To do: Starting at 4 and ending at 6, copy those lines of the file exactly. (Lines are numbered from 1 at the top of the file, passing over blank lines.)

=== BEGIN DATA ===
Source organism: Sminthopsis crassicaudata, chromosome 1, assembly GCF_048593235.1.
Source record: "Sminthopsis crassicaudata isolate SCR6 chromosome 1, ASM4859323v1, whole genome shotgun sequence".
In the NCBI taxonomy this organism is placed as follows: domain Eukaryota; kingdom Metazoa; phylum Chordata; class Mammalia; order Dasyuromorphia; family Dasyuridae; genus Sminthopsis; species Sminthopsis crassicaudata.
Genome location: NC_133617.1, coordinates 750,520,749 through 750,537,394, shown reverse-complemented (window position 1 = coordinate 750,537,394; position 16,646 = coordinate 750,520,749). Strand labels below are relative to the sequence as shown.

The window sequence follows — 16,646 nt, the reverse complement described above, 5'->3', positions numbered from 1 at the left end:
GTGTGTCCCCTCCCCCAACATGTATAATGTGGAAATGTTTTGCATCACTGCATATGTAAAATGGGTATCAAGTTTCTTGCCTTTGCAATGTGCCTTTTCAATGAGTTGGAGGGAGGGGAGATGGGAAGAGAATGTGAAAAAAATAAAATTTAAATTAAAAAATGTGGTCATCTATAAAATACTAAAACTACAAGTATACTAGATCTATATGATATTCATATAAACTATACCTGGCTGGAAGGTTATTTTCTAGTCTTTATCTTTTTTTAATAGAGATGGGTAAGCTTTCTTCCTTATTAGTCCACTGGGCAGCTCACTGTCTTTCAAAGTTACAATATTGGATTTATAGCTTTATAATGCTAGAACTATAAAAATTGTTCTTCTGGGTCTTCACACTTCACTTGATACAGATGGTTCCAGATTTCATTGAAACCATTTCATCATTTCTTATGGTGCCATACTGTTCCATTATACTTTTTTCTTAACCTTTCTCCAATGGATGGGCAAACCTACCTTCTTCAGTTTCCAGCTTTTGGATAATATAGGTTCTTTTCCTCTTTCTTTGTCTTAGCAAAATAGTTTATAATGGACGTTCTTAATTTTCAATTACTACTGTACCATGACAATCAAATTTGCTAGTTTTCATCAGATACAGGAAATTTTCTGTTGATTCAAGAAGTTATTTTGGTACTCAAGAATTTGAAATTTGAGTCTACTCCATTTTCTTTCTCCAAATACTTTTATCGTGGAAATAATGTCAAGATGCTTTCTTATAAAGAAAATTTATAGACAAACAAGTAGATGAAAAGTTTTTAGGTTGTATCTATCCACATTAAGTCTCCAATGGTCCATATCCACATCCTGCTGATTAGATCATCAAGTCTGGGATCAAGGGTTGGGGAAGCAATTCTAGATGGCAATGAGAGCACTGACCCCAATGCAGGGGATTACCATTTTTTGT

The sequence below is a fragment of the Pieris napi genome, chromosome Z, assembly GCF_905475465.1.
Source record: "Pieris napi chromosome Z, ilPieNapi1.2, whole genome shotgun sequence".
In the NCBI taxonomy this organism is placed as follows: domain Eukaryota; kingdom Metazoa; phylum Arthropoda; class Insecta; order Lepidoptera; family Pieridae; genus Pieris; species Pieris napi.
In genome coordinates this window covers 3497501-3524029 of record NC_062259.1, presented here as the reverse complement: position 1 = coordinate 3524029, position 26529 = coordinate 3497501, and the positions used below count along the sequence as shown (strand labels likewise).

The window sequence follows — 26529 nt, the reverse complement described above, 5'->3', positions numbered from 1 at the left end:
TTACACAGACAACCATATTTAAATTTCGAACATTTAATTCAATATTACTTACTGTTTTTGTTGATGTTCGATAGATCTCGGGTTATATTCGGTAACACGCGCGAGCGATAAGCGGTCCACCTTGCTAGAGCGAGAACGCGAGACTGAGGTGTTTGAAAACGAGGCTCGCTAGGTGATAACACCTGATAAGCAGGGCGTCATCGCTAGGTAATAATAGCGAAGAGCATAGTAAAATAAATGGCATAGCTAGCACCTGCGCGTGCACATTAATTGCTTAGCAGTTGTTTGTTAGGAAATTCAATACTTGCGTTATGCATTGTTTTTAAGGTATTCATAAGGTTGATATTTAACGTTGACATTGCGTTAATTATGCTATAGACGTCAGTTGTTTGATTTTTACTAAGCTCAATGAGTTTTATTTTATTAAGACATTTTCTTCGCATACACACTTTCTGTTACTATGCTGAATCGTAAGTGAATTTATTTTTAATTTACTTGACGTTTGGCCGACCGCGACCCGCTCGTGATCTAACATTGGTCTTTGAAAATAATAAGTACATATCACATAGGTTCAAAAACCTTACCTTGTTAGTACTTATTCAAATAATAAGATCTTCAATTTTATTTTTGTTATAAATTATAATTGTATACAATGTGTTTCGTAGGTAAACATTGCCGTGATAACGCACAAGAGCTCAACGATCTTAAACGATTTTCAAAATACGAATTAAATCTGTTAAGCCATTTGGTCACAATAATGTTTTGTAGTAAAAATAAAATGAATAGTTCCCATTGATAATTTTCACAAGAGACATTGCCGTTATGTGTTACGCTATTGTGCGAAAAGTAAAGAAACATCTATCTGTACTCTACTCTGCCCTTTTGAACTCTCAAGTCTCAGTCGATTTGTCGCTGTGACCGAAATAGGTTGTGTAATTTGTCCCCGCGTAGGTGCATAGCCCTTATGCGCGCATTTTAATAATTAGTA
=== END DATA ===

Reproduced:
Genome location: NC_133617.1, coordinates 750,520,749 through 750,537,394, shown reverse-complemented (window position 1 = coordinate 750,537,394; position 16,646 = coordinate 750,520,749). Strand labels below are relative to the sequence as shown.

The window sequence follows — 16,646 nt, the reverse complement described above, 5'->3', positions numbered from 1 at the left end:
GTGTGTCCCCTCCCCCAACATGTATAATGTGGAAATGTTTTGCATCACTGCATATGTAAAATGGGTATCAAGTTTCTTGCCTTTGCAATGTGCCTTTTCAATGAGTTGGAGGGAGGGGAGATGGGAAGAGAATGTGAAAAAAATAAAATTTAAATTAAAAAATGTGGTCATCTATAAAATACTAAAACTACAAGTATACTAGATCTATATGATATTCATATAAACTATACCTGGCTGGAAGGTTATTTTCTAGTCTTTATCTTTTTTTAATAGAGATGGGTAAGCTTTCTTCCTTATTAGTCCACTGGGCAGCTCACTGTCTTTCAAAGTTACAATATTGGATTTATAGCTTTATAATGCTAGAACTATAAAAATTGTTCTTCTGGGTCTTCACACTTCACTTGATACAGATGGTTCCAGATTTCATTGAAACCATTTCATCATTTCTTATGGTGCCATACTGTTCCATTATACTTTTTTCTTAACCTTTCTCCAATGGATGGGCAAACCTACCTTCTTCAGTTTCCAGCTTTTGGATAATATAGGTTCTTTTCCTCTTTCTTTGTCTTAGCAAAATAGTTTATAATGGACGTTCTTAATTTTCAATTACTACTGTACCATGACAATCAAATTTGCTAGTTTTCATCAGATACAGGAAATTTTCTGTTGATTCAAGAAGTTATTTTGGTACTCAAGAATTTGAAATTTGAGTCTACTCCATTTTCTTTCTCCAAATACTTTTATCGTGGAAATAATGTCAAGATGCTTTCTTATAAAGAAAATTTATAGACAAACAAGTAGATGAAAAGTTTTTAGGTTGTATCTATCCACATTAAGTCTCCAATGGTCCATATCCACATCCTGCTGATTAGATCATCAAGTCTGGGATCAAGGGTTGGGGAAGCAATTCTAGATGGCAATGAGAGCACTGACCCCAATGCAGGGGATTACCATTTTTTGT